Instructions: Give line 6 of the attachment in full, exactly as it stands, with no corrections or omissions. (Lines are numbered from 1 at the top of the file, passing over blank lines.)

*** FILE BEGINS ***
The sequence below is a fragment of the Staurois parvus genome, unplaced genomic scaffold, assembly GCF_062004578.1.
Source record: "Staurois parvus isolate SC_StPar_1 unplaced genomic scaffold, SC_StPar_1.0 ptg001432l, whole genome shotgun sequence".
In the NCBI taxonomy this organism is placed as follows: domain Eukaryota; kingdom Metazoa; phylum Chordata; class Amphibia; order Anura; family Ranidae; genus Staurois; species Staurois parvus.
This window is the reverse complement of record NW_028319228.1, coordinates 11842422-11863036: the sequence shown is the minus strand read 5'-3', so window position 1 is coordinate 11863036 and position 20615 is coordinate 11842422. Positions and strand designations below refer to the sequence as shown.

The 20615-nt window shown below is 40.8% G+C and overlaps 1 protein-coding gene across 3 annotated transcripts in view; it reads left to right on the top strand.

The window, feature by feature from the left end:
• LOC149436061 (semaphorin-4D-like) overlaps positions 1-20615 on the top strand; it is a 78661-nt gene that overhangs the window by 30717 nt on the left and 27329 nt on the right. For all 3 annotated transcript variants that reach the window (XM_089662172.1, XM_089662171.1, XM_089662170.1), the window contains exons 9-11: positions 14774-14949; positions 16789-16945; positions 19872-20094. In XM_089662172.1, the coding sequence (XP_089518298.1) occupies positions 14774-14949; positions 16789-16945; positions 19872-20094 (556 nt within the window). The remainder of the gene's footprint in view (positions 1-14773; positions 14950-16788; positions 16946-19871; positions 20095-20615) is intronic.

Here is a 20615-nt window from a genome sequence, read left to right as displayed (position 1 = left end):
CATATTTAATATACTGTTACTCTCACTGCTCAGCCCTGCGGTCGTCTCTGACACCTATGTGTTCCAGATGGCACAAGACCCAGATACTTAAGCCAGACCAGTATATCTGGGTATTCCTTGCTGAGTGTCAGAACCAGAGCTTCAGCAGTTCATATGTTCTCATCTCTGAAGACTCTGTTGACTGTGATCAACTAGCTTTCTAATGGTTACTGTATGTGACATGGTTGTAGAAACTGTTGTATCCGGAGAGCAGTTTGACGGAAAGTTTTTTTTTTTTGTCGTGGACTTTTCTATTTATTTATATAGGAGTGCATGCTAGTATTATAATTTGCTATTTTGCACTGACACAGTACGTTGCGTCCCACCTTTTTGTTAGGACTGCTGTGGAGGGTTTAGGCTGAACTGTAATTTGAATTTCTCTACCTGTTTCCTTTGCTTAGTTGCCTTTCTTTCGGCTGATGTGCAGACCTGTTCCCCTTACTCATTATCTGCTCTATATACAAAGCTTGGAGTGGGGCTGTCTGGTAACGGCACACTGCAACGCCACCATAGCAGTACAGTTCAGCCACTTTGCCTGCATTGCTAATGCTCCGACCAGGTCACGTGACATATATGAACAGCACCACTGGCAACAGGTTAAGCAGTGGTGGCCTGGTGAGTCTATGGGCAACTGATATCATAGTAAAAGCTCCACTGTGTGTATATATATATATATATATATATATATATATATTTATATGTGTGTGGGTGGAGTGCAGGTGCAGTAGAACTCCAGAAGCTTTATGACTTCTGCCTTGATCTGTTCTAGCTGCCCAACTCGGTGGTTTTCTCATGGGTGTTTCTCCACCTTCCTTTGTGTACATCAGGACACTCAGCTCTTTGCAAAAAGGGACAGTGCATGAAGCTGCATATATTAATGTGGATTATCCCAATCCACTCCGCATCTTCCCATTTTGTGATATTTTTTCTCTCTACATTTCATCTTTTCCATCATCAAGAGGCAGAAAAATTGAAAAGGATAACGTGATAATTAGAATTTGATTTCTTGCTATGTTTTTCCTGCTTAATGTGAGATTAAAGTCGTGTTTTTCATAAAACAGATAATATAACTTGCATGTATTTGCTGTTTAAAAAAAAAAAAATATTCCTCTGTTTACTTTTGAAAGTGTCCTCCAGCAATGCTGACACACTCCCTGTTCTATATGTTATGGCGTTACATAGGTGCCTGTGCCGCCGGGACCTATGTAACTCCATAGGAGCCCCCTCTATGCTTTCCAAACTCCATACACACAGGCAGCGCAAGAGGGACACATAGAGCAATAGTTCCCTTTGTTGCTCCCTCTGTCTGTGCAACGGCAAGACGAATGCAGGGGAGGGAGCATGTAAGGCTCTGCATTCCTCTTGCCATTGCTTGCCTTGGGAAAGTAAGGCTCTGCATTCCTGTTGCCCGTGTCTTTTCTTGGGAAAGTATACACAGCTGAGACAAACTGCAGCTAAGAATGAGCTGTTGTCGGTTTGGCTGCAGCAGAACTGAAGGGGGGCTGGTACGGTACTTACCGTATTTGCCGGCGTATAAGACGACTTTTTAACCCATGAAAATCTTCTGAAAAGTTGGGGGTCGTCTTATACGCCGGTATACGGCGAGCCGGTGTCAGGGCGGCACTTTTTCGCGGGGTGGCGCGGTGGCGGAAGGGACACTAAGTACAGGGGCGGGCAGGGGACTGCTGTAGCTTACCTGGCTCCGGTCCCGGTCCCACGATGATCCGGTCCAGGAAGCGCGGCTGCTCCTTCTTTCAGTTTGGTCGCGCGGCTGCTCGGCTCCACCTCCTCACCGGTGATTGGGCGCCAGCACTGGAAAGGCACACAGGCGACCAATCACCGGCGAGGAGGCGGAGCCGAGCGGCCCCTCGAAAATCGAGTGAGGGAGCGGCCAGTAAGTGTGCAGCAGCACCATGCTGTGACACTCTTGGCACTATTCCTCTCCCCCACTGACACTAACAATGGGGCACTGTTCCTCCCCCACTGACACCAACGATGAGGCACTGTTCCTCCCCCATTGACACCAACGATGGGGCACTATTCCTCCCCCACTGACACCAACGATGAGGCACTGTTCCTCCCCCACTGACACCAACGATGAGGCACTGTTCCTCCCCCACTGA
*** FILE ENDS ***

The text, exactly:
The window, feature by feature from the left end: